John Hume is a South African rhino farmer. He owns more rhinos than anyone else in the world—around 1,160. At his farm in Klerksdorp, about 100 miles southeast of Johannesburg, he has a vet who works year-round dehorning them. That’s allowed him to build up a four-ton stockpile of horn, which is more valuable than gold.
South Africa is home to about 80 percent of the world’s rhinos. Poaching has grown substantially, from 13 rhinos in 2007 to 1,175 last year. It was a slight drop from 2014, but still an “unacceptable” number, according to conservationists.
Trading rhino horn across international borders has been banned since 1977, but it remained legal within South Africa until 2009. A spike in rhino horn poaching to meet demand from Asia (mainly Vietnam, where a politician claimed rhino horn cured his cancer) encouraged the environment ministry to pass the ban.
But that meant rhino farmers like Hume, who in part made their living from the rhino horn trade in South Africa, suddenly saw the value of their product drop to zero. They couldn’t sell horn anymore. So they sued the government. And in December 2015, a court overturned the ban.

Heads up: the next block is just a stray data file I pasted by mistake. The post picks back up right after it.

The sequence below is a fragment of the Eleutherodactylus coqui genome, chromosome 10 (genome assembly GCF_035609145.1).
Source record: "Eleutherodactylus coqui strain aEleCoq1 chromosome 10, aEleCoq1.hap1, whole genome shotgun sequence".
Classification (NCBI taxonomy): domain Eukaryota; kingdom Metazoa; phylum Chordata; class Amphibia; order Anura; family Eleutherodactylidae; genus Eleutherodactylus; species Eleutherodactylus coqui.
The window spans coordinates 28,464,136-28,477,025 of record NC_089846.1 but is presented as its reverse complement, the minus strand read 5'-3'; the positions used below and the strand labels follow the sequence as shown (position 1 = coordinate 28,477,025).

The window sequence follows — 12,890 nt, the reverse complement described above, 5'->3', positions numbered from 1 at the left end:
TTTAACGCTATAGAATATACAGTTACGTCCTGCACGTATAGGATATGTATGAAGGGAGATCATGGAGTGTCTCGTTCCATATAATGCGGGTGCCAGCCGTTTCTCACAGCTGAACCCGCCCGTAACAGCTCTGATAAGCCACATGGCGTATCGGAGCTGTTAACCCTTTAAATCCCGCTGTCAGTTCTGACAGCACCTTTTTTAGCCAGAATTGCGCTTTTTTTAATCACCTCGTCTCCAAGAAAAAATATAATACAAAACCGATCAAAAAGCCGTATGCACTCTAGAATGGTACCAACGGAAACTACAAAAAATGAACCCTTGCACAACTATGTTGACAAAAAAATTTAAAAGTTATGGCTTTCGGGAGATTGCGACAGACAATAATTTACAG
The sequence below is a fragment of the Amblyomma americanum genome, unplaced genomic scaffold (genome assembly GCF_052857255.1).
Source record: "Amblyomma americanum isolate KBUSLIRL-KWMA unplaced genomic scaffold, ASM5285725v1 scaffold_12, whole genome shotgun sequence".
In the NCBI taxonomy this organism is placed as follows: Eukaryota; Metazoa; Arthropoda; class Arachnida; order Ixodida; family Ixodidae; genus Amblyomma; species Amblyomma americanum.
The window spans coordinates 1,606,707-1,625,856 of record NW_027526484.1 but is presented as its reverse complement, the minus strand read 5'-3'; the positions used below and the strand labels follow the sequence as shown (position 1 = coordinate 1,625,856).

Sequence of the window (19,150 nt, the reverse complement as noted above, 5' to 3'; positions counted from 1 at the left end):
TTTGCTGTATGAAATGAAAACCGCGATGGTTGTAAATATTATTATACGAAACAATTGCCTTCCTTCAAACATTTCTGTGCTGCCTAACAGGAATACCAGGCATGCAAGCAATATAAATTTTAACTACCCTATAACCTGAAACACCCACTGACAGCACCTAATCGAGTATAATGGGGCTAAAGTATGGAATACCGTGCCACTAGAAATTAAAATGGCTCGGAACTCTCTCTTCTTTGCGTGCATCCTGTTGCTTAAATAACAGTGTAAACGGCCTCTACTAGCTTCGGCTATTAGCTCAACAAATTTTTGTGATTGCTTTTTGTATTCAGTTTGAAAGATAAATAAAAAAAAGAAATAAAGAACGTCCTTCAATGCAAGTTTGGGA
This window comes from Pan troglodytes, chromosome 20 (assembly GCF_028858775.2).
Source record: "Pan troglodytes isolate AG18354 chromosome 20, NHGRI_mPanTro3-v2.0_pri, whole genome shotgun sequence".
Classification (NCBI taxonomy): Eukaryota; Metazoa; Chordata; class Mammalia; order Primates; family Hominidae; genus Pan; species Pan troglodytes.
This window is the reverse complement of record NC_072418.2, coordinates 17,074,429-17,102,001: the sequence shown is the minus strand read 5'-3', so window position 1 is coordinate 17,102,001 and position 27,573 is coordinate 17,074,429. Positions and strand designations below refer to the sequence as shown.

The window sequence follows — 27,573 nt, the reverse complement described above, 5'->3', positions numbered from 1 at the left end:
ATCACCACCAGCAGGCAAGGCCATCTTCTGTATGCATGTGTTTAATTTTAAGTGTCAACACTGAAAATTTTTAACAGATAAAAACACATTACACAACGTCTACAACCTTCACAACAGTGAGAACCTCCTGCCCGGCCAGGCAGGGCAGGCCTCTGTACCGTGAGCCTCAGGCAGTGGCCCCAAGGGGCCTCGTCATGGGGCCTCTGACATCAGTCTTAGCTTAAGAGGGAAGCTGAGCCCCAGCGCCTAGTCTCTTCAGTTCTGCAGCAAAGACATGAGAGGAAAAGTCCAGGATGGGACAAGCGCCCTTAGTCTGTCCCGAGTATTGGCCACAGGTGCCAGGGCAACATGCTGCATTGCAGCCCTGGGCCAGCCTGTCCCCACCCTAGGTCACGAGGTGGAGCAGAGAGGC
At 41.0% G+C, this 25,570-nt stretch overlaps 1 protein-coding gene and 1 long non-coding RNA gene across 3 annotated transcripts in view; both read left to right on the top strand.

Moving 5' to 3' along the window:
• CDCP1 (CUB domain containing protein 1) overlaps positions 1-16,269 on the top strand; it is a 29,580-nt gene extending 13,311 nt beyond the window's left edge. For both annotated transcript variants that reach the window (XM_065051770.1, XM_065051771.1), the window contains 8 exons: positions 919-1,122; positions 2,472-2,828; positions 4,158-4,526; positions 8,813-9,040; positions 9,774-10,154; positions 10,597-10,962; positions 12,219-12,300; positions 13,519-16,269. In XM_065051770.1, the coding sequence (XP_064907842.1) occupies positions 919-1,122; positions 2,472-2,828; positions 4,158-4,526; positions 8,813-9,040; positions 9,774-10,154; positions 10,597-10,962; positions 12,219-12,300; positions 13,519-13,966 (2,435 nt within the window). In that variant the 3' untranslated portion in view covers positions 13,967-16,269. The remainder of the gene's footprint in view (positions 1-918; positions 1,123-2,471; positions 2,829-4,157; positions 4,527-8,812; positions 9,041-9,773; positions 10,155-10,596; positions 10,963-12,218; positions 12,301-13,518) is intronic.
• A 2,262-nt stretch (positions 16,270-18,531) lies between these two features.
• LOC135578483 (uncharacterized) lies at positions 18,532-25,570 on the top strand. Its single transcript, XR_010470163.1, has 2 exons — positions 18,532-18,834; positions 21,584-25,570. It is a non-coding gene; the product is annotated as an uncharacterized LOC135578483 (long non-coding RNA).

The trade in rhino horn isn’t legal in South Africa just yet—the ban is staying in place while the government appeals. But only yesterday, a court ruled against the government. Still, the government gets a second chance at filing an appeal, which the minister of the environment says will happen soon.
National Geographic photographer David Chancellor got an inside look at Hume’s farm.
This story was produced by National Geographic’s Special Investigations Unit, which focuses on wildlife crime and is made possible by grants from the BAND Foundation and the Woodtiger Fund. Read more stories from the SIU on Wildlife Watch. Send tips, feedback and story ideas to email@example.com.
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